Jun 12, 1983 - Sept 1, 2011
Max struggled with the loss of his father at the age of 13. We lived in Manhattan and he had access to so much. Max spent so much of his time at his dad’s parking garage, Area Garage Corporation located on Delancey Street and Columbia Street, and at our restaurant The Continental Divide located on Third Avenue and Saint Mark’s Place. He loved working on cars in the car body shop. It was his passion. Max loved to build anything mechanical.
Max worked with local artists at The Continental Divide changing the decor to show off the artists’ work. He was a very loving, caring soul, creative and very sociable.
The struggles came after the loss of his father and we moved to Long Island, New York. Max was heartbroken. Everything he did was no longer here on Long Island. In New York City, he played roller hockey and baseball; he worked on building show cars and creating art with upcoming new artists. To this day, on the walls of Area Garage is a painted mural of Max created while he was still alive.
Max was lost on Long Island and my heart ached for him. Max was exposed to so many activities while living in Manhattan and he was fortunate enough to have a summer home in East Quogue, New York where he would bring his friends who lived in the city.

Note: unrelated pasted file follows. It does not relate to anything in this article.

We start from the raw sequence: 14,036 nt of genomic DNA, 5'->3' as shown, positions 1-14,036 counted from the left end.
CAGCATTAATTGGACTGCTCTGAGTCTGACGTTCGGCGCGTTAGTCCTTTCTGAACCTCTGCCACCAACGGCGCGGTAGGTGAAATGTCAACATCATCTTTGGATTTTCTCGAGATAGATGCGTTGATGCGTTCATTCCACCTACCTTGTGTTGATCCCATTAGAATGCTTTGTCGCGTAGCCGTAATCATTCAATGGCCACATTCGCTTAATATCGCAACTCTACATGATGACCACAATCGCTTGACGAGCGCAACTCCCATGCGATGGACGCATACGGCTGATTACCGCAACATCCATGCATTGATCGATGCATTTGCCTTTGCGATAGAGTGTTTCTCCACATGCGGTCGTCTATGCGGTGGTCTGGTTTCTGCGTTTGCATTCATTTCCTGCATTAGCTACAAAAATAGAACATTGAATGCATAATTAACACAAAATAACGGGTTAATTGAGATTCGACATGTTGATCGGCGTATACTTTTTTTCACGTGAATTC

Max’s first encounter with prescription drugs was after a severe car accident at 20 years old. It was a miracle that he survived. Max spoke to me openly. He was concerned about his constant use of Oxycontin. He had undergone six surgeries and he was scared. I had no idea where to begin to help him. We found a place near Woodstock, New York. Max stayed there for a month and when he returned home he told me that he learned more there about drugs than he could ever have imagine.
Six months later, after returning home from a party that he had attended in Blue Point, New York, he came to me and told me “Mom, while I was at the party a girl stuck a needle in my arm and told me that it would make me feel better. I am scared how could I have let this happen”.
I cannot explain the hell Max endured going through the revolving doors of various rehabs.
I miss his hugs, smile, laughter and his love for me.
Submitted by Dorothy Johnson, Mother